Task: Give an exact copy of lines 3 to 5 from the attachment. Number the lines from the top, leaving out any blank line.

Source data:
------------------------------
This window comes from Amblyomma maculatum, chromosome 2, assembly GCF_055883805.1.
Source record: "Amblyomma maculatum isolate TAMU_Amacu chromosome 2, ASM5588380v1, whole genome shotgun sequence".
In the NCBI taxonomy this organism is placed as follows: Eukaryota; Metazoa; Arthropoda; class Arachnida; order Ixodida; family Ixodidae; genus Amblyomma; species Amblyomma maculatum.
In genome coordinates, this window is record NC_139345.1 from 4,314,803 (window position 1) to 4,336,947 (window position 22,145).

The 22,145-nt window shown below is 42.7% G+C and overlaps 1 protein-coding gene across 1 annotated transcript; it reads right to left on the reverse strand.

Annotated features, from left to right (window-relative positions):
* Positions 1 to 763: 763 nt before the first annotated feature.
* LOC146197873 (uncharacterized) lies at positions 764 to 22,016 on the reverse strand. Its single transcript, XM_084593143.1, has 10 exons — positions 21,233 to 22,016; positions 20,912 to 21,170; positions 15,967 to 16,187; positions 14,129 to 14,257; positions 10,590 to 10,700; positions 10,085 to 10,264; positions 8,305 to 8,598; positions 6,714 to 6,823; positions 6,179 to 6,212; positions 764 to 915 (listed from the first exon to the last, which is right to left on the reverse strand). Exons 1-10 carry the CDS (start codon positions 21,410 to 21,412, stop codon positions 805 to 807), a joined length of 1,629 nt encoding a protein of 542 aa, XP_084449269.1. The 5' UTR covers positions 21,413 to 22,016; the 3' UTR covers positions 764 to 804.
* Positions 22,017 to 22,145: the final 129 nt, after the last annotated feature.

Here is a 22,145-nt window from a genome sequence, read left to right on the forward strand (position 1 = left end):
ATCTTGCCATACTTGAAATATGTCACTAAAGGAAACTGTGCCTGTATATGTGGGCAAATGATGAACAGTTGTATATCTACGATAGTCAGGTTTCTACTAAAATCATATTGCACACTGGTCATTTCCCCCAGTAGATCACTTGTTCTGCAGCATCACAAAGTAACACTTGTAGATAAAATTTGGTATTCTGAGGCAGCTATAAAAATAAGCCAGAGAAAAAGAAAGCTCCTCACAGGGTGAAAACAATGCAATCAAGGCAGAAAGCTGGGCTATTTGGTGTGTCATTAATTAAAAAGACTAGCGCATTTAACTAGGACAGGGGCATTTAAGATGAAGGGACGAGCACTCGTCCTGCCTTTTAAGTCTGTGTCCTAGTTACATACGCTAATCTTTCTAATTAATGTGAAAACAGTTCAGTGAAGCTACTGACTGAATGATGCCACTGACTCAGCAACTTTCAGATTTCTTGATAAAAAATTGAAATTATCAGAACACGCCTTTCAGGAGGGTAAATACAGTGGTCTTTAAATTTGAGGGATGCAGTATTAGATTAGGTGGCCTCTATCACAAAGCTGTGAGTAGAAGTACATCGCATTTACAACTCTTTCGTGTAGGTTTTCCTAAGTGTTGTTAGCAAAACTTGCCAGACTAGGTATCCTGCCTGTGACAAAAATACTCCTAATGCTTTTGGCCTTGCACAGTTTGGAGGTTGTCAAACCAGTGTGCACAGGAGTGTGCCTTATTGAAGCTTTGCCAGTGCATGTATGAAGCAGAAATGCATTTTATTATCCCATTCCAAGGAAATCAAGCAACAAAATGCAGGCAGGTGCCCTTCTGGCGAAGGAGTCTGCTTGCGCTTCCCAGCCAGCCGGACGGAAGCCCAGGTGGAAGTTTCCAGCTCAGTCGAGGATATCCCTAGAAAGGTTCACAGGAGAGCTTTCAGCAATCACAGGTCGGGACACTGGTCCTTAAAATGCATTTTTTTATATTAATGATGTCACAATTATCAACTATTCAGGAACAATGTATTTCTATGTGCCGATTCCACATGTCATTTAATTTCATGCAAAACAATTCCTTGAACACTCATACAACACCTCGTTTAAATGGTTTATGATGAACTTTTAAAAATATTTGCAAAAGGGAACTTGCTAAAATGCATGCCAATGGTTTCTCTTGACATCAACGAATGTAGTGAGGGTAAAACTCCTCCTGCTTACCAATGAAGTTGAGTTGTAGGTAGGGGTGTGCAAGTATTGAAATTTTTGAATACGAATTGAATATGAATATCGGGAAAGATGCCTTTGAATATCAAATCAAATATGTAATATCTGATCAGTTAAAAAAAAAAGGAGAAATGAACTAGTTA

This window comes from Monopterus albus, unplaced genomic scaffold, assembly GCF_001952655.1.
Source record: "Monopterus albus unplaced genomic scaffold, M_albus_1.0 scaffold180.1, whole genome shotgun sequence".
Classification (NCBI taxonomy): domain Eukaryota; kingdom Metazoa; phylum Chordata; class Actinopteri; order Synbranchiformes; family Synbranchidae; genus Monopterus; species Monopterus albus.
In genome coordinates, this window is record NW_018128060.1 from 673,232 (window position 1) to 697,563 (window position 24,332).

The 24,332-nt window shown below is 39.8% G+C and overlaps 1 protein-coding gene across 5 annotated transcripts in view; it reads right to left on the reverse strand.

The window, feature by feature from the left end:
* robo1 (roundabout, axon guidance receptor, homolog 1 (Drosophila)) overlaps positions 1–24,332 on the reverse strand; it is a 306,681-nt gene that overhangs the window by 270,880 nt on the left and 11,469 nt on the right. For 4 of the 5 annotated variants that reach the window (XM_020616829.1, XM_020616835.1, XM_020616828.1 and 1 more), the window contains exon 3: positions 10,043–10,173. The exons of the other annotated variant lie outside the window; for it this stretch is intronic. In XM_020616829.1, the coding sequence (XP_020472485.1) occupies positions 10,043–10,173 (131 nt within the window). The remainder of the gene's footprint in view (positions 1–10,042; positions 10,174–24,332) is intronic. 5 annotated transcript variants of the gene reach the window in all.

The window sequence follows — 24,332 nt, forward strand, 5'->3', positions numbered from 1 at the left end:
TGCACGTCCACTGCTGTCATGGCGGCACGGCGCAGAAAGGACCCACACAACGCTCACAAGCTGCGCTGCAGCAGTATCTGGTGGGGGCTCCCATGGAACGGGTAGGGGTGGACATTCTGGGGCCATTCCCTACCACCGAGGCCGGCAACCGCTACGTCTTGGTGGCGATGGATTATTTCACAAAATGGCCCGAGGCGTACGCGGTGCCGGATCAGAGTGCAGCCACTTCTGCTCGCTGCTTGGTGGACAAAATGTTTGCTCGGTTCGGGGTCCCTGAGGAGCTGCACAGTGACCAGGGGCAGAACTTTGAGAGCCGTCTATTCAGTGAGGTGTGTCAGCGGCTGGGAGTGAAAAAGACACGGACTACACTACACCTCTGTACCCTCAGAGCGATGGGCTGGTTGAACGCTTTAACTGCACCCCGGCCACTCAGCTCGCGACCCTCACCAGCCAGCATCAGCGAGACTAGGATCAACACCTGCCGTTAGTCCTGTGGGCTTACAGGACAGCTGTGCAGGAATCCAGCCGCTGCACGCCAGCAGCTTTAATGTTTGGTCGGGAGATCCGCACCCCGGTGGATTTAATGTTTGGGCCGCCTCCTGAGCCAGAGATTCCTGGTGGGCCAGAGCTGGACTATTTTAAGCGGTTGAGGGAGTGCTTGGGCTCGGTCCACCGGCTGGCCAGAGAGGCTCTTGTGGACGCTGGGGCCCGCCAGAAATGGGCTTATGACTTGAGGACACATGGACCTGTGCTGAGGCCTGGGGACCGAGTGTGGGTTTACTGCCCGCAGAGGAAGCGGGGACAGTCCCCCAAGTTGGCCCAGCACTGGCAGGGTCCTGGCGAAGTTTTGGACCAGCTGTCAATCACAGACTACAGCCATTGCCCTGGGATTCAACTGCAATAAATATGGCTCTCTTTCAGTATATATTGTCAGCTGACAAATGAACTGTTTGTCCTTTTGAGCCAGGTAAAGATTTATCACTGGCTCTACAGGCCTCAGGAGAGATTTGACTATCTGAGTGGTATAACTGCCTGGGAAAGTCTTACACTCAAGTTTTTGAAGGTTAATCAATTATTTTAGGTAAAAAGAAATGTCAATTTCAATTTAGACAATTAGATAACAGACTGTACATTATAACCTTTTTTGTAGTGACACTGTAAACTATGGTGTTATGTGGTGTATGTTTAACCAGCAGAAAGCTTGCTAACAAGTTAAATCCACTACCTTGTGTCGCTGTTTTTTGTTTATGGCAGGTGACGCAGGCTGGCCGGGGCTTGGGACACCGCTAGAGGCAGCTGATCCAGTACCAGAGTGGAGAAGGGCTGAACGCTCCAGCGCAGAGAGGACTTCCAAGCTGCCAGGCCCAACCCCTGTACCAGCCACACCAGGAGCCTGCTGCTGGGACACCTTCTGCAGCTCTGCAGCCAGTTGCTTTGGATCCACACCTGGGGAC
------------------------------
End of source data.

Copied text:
In the NCBI taxonomy this organism is placed as follows: Eukaryota; Metazoa; Arthropoda; class Arachnida; order Ixodida; family Ixodidae; genus Amblyomma; species Amblyomma maculatum.
In genome coordinates, this window is record NC_139345.1 from 4,314,803 (window position 1) to 4,336,947 (window position 22,145).

The 22,145-nt window shown below is 42.7% G+C and overlaps 1 protein-coding gene across 1 annotated transcript; it reads right to left on the reverse strand.